Wicked Weed's Brewery Pub is a must for any beer fan visiting Asheville. There is plenty there to satisfy any palate. My only complaint was that the place was so damn crowded, it was difficult to even walk through. Blame the current popularity of beer that actually tastes good, and embrace it while you can.



Wicked Weed Funkatorium

Wicked Weed's Funkatorium is a second location, a few blocks away from the pub, that specializes in Wicked Weed's sours, specialties, and "funky" beers. It speaks volumes for Asheville, and the popularity of the craft beer scene, that such a place exists and thrives. I am just thrilled to see the culture surrounding craft beer reaching such a state of vitality that places focused on flat out weird beer can become as popular and successful as the Funkatorium seems to be.


Compared to the Brewery Pub, however, the Funkatorium is quaint. It has a vibe that's more like an outdoor cafe (there is a patio), and although the crowd there was enthusiastic, it was decidedly smaller than the packed-to-the-gills throng at the Brewery Pub. Sours are a new style for me, and I asked the bartender to set me up with a flight featuring her recommendations, in the order she thought I should have them. She was happy to do just that, and everything I tasted was remarkable.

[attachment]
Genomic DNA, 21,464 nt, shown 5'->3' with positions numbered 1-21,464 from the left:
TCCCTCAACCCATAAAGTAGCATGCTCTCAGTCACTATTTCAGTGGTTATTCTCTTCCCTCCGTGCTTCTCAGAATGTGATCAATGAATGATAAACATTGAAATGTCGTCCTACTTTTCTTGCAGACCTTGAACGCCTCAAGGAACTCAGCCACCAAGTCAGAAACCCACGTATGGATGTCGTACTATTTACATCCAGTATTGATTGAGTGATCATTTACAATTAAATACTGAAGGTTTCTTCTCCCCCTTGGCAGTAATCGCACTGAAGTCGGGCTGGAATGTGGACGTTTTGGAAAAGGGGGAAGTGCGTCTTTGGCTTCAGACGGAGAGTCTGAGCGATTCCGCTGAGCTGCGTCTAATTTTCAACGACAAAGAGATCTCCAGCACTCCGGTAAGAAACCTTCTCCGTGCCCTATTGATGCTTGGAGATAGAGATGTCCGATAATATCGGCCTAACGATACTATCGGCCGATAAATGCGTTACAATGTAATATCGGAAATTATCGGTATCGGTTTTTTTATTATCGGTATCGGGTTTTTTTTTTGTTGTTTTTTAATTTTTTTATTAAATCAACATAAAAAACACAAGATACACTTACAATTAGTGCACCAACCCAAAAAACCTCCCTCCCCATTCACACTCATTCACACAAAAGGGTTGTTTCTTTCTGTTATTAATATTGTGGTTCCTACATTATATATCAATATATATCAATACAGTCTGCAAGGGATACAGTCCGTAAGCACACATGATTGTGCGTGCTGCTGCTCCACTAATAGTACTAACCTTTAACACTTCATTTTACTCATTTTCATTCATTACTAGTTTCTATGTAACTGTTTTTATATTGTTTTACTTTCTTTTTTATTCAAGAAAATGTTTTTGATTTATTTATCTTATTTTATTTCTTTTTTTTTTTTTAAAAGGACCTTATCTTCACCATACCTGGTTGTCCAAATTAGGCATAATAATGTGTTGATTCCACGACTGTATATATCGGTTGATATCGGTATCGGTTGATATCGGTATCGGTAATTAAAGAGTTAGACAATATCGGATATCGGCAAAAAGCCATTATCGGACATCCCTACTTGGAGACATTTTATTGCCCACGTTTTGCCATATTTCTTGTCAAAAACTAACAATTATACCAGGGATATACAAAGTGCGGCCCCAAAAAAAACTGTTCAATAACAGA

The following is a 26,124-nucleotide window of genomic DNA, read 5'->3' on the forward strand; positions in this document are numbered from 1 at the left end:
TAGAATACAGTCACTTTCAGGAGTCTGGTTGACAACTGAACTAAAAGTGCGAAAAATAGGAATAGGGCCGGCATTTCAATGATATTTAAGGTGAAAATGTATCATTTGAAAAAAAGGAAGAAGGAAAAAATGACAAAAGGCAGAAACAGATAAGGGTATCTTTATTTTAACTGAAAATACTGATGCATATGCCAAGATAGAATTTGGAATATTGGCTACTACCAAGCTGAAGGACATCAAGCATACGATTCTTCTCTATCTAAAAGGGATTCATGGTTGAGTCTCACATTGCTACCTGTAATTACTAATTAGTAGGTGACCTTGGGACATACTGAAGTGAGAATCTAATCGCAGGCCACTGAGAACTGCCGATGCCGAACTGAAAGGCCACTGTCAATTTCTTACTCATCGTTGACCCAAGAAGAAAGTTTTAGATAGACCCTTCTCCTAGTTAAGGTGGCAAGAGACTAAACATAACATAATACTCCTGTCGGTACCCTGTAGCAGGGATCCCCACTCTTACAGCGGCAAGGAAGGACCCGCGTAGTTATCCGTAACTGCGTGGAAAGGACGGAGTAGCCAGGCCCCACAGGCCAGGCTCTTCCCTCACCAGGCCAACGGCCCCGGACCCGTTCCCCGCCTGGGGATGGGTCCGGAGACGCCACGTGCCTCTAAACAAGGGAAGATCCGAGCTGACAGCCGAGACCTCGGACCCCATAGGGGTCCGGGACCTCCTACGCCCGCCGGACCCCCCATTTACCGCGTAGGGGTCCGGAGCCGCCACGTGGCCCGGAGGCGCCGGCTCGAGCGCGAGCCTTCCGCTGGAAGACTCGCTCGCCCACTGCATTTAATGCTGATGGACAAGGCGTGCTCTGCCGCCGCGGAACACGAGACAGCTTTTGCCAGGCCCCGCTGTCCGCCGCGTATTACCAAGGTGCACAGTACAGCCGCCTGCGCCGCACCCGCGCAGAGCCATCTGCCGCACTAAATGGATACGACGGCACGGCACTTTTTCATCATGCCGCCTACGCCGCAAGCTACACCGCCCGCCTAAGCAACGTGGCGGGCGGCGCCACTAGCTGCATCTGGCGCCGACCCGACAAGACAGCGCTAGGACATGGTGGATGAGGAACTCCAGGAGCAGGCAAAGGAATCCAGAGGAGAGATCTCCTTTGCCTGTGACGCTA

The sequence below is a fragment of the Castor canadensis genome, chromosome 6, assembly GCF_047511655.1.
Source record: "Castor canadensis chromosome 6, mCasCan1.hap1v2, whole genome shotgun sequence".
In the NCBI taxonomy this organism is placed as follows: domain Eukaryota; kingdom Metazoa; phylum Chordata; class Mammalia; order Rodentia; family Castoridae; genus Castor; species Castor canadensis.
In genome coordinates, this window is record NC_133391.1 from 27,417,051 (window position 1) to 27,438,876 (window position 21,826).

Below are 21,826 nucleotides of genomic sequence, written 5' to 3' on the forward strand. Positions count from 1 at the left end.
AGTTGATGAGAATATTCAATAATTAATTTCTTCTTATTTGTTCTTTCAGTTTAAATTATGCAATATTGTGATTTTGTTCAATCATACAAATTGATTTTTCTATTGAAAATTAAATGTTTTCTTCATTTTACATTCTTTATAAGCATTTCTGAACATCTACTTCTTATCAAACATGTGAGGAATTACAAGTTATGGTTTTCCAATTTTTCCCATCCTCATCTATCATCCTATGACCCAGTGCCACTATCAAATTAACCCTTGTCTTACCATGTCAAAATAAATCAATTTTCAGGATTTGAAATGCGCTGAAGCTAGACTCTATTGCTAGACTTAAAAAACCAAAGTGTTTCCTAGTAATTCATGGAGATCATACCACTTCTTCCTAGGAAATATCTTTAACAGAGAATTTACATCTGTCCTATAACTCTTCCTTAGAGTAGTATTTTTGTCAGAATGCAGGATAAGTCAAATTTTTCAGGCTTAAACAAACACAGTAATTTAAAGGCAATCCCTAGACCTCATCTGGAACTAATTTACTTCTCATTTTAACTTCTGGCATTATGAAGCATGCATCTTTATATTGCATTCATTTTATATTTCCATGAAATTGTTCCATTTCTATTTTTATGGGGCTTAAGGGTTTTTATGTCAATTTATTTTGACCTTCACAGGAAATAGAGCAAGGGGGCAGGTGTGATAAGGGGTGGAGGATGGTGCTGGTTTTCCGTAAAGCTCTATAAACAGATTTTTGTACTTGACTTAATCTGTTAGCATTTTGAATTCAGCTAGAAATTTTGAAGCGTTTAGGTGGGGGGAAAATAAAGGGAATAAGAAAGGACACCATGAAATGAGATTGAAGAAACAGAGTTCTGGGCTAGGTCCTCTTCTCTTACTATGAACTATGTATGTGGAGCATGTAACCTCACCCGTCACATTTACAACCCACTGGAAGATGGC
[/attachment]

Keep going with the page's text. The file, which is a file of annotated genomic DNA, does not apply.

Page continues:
First up was Marina, a blonde sour with peaches aged in wine barrels. It was complex, juicy, and just incredibly rich. Then came La Bonte Pear, a beer I loved enough to bring a bottle home. A full review will follow at the blog. Then came Montmaretto, from Wicked Weed's canvas series. This is a sour made with cherries and almonds, and it was far more nuanced than I expected. I didn't pick up on the almonds, per se, but I thought I detected notes of barrel aging. This beer is probably beyond my palate at this stage in the game, to be honest. Lastly was Silencio, a sour made with coffee and vanilla that is aged in bourbon barrels. This beer was absolutely beyond me. I know that for certain. I want to try it again when my ability to discern sours is better tuned, but for now I know when I'm outgunned. I had no idea what to make of Silencio.

Wicked Weed's Funkatorium was pretty next-level for me. This degree of sophistication and complexity seems to be where craft beer is going now, if not as a whole then at least in terms of a very dedicated niche. For me, this is like discovering craft beer all over again, and the Funkatorium is a great location for such a discovery.